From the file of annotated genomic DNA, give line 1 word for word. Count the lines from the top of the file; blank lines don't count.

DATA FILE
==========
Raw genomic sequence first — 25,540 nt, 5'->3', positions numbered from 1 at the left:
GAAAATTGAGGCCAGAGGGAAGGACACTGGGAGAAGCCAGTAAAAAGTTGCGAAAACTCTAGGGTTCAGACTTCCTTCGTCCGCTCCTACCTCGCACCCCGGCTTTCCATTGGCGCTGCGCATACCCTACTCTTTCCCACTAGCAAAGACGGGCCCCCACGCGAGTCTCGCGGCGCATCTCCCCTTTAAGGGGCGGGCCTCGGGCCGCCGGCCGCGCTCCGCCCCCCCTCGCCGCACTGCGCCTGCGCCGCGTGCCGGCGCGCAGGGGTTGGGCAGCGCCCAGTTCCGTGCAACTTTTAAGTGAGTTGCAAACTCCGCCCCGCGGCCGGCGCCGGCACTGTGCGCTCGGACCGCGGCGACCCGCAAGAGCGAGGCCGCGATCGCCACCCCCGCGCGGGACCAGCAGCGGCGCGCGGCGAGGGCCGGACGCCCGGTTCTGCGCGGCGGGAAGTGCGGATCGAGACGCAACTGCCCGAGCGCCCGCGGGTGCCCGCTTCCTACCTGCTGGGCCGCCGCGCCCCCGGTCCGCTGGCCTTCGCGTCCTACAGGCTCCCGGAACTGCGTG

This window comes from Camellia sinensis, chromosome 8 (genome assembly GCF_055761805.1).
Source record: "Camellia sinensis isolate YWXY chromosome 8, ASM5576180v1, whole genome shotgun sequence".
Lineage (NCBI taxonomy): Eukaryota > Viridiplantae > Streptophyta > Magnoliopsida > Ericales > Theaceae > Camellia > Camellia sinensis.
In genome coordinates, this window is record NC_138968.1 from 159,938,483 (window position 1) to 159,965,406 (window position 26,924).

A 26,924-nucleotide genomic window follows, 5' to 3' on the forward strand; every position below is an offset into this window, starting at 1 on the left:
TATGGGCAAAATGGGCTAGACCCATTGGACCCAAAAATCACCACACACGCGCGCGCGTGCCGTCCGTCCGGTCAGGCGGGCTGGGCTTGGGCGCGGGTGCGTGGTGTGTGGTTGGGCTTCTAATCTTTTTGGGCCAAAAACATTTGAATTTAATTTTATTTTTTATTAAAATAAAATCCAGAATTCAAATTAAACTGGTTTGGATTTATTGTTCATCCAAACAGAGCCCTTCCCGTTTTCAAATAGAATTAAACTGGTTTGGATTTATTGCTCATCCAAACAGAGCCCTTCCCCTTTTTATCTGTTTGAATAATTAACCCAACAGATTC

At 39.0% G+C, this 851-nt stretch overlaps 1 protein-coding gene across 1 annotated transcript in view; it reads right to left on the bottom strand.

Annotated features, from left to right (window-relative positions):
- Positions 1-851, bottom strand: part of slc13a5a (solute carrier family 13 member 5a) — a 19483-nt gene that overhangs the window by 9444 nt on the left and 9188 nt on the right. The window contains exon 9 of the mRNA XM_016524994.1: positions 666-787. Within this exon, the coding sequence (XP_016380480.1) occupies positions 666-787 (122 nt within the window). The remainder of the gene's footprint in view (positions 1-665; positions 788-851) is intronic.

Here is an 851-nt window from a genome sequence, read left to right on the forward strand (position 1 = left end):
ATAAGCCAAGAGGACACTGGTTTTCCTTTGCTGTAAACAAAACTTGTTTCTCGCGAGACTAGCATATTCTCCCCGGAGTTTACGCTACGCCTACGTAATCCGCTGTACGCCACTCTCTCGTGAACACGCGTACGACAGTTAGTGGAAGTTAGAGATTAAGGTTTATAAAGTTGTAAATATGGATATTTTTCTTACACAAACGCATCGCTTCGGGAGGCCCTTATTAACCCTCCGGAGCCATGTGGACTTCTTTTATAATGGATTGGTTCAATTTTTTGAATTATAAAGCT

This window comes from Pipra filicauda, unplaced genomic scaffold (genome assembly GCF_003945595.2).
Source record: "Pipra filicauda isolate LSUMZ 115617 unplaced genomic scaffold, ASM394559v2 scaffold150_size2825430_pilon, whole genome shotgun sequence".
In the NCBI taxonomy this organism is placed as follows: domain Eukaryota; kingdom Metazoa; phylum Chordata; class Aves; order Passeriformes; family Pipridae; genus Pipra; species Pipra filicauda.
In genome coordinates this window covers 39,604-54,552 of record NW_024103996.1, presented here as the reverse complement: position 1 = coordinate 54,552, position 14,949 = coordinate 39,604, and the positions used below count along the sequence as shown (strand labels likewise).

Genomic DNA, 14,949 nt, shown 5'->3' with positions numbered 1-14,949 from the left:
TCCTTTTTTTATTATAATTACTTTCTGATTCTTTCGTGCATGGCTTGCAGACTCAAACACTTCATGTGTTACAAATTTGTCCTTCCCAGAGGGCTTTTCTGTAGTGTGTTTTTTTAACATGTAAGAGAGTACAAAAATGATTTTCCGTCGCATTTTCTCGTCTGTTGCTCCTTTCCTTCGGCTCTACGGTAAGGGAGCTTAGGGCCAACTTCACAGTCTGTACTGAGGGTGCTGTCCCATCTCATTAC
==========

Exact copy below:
Raw genomic sequence first — 25,540 nt, 5'->3', positions numbered from 1 at the left: